Blood pressure tablets offer radiotherapy protection for prostate cancer patients

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senior man in 60s_oncology news australiaBlood pressure medication could help protect men from complications arising from radiotherapy for prostate cancer, a new study by researchers at the University of Dundee has found.

Radiotherapy is an established treatment for cancer which has been confined to the prostate gland. However, the treatment can cause collateral damage to other parts of the colorectal region. This can result in bleeding and increased toilet visits and has also been observed to be a risk factor for other colorectal cancers.

Ghulam Nabi and colleagues in the School of Medicine at Dundee analysed outcomes for over 300 patients who had undergone radiation therapy for prostate cancer.


They found that a group of patients who were already taking Angiotensin Converting Enzyme Inhibitors (ACEIs) blood pressure tablets – such as captopril – showed a lower risk of the complications arising after treatment, in comparison to patients who were not on the same medication. Where complications did occur, they did so for shorter periods of time.

102 of the patients examined were hypertension sufferers who were taking ACEIs at the time of their radiotherapy. Follow up examinations in the ensuing seven years found no follow-on side effects in 68 of them, and only low levels in another 30.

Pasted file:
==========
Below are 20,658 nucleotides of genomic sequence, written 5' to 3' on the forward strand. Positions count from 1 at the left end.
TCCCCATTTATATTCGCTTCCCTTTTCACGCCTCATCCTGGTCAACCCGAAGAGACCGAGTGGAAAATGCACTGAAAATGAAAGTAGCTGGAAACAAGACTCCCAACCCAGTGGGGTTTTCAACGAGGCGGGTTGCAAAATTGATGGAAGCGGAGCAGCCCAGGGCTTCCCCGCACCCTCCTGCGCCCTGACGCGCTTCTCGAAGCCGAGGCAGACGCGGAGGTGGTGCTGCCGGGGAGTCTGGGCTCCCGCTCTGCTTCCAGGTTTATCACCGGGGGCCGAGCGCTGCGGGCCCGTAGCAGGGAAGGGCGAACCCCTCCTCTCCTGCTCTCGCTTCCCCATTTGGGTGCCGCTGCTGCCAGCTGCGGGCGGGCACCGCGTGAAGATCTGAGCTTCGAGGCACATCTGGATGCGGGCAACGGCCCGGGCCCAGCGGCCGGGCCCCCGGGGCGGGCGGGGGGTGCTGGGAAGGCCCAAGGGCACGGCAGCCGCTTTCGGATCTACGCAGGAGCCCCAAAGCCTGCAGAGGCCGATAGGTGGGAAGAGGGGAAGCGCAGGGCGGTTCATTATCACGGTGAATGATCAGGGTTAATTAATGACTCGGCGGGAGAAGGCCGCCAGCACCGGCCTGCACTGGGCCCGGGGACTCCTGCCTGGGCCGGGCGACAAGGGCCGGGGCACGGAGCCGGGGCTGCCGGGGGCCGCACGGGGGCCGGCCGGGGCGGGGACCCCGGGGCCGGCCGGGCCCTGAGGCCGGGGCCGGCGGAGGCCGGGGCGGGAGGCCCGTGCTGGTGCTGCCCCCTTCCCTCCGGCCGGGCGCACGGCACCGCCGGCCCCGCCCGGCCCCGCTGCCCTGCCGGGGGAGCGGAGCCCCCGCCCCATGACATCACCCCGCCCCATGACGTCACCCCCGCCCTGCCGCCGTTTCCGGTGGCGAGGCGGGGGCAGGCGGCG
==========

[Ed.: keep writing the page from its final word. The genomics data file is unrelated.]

By contrast, for those patients not taking ACEIs, whether hypertension sufferers or not, the numbers showing side effects were significantly higher, with upwards of 30 per cent of patients showing medium-to-serious side effects.

“It has always been an unfortunate side effect of radiotherapy that it can cause collateral damage to healthy tissue and in the case of prostate cancer that often brings about these distressing side effects,” said Mr Nabi, Clinical Head of the Division of Imaging and Technology at the University.

“What we have found is that men on these specific high blood pressure tablets had a lower incidence of damage. These findings could have a huge influence for patients facing radiotherapy for prostate cancer as currently there is no effective cure for these side effects.

“These results improve our understanding of the side effects and can also help us to explore the mechanisms behind it. We are now hoping to do a further study looking at what happens with different doses of these drugs.”

The results of the study have been published in the International Journal of Radiation Oncology.
[hr] SourceUniversity of Dundee


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